Pest Problems: They Don’t Just Happen to Other People
Somehow the stigma of having pests in one’s home has not made the transition to social sharing transparency, despite it being a very common occurrence.
In a world where people seemingly share every detail of their lives, from mundane daily tasks to personal medical updates and emotional rants, the frustrating experience of having household pests has remained oddly private, even in spite of its prevalence.
Just about every homeowner has caught sight of a spider spinning a web in a lonely corner or a housefly landing about on every inch of the kitchen counter. In such cases, the situation was likely harmless and promptly dealt with, either with the quick squish-and-grab using a tissue or a sharp smack from a rolled newspaper, with nary a second thought to having an underlying pest problem. However, it’s when homeowners tend to encounter those other, more “icky” pests, such as mice, cockroaches, bed bugs, fleas or ticks in their homes that they panic and become reluctant to tell anyone for fear of being judged as having a dirty home. Instead, they scramble to implement often ineffective do-it-yourself methods or they immediately call in a pest professional to help get rid of the “shameful” pest – quickly and quietly.
However, homeowners need not be ashamed. Often times, pests are equal opportunity offenders that seek out any structure with an inviting environment, regardless of geographic location, socioeconomic status or level of cleanliness. So when an infestation strikes, it’s nothing to be embarrassed about. However, there is no room for being complacent. Homeowners can play defense with simple prevention measures.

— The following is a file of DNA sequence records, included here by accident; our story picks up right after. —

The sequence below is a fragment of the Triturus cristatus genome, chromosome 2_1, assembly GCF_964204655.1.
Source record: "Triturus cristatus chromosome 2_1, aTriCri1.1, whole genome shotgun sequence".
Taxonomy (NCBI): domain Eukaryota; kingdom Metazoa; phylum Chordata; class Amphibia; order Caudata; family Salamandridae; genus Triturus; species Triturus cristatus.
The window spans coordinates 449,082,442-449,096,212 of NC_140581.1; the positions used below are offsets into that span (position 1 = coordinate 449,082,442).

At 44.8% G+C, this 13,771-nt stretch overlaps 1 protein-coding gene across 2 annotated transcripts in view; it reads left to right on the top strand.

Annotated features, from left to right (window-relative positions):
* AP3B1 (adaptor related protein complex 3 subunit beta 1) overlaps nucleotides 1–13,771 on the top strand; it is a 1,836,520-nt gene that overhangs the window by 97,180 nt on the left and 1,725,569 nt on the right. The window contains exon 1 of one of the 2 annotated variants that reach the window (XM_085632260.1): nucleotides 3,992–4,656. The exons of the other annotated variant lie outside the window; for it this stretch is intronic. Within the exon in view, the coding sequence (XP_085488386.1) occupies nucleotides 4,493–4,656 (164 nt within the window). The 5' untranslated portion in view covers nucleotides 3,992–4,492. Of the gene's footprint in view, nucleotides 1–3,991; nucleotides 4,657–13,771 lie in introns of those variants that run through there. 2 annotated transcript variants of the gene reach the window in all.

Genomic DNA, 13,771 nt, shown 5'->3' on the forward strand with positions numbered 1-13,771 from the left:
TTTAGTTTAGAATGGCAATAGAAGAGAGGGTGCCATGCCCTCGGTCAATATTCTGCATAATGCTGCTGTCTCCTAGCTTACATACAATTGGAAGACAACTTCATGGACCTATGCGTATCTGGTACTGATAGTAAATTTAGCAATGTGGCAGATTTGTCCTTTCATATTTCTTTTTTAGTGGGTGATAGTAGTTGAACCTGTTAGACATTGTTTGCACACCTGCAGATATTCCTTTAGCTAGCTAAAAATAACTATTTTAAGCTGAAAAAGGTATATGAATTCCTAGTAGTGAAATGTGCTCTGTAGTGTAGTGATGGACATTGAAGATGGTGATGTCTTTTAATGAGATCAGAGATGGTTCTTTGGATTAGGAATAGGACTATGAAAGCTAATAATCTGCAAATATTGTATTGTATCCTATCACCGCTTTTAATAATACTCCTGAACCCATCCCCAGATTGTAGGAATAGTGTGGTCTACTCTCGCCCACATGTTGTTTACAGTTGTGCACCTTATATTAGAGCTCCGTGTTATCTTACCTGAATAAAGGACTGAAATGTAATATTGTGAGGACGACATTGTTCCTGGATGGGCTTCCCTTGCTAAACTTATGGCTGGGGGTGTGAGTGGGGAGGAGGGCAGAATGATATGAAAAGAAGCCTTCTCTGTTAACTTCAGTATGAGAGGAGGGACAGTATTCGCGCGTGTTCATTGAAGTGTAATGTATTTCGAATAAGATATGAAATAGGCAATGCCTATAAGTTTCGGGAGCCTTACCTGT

Fleas and ticks
- Check pets frequently for ticks, fleas and flea dirt. Be aware of excessive scratching, licking, and nibbling behavior in pets.
- Avoid walking the dogs in tall grass, and low-growing brushy vegetation along the edge of the woods or trails where there is a greater chance of fleas and ticks hitching a ride.
- Check pets after a walk near or in such areas and bathe them after walks or playtime with other animals.
- Frequently wash pet bedding, collars and plush toys.
- Wash bed linens and vacuum carpets, floors and furniture frequently. Empty vacuum bags in an outside receptacle.
- Speak to a veterinarian about treated collars and medications. According to a new tick survey from the NPMA, only 35 percent of respondents ensure pets have preventative tick treatments.
- Seal cracks and holes around the outside of the home including utility pipes.
- Properly ventilate basements and crawl spaces to prevent moisture buildup.
- Keep counters free of crumbs and vacuum the floors often to reduce the accumulation of cockroach allergens, which can also trigger asthma attacks.
- Keep garbage in sealed containers and dispose of it regularly to avoid attracting pests.
- Pay extra attention to kitchens and bathrooms - especially under appliances and sinks - as these areas are particularly vulnerable to cockroach infestations.
- Check sheets at hotels for telltale blood spots or the bugs themselves.
- Consider keeping your suitcase in a large plastic trash bag during hotel stays.
- Carry a small flashlight to assist with quick visual inspections.
- Vacuum suitcases after returning from a vacation.
- Never bring second-hand furniture, especially mattresses and box springs, into a home without thoroughly examining for signs of a bed bug infestation.